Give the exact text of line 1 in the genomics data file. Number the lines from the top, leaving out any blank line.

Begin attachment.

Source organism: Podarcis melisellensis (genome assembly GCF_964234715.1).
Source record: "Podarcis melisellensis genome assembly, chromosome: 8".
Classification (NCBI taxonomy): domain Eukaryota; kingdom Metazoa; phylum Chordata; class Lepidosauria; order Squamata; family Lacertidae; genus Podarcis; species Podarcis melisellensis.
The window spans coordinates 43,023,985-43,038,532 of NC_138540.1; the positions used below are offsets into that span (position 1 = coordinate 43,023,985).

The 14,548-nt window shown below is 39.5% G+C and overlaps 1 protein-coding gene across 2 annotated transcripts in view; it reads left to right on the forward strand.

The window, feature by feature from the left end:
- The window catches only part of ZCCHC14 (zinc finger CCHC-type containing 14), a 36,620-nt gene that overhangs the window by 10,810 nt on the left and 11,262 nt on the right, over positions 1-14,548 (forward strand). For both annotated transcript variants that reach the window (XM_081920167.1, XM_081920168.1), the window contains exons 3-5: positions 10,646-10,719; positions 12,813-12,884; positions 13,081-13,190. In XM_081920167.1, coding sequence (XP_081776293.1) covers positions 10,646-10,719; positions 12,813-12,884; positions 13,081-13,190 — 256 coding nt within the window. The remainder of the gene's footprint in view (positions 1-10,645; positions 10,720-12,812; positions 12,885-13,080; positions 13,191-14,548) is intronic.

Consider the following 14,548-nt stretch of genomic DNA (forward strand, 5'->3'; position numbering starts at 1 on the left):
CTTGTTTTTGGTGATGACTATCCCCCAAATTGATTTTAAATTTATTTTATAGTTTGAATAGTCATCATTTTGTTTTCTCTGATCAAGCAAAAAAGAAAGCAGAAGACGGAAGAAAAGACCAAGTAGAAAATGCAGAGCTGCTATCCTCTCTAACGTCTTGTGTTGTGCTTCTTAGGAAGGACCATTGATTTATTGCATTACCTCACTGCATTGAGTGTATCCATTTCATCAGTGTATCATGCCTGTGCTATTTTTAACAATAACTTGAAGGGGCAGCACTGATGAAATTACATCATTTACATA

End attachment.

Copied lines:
Source organism: Podarcis melisellensis (genome assembly GCF_964234715.1).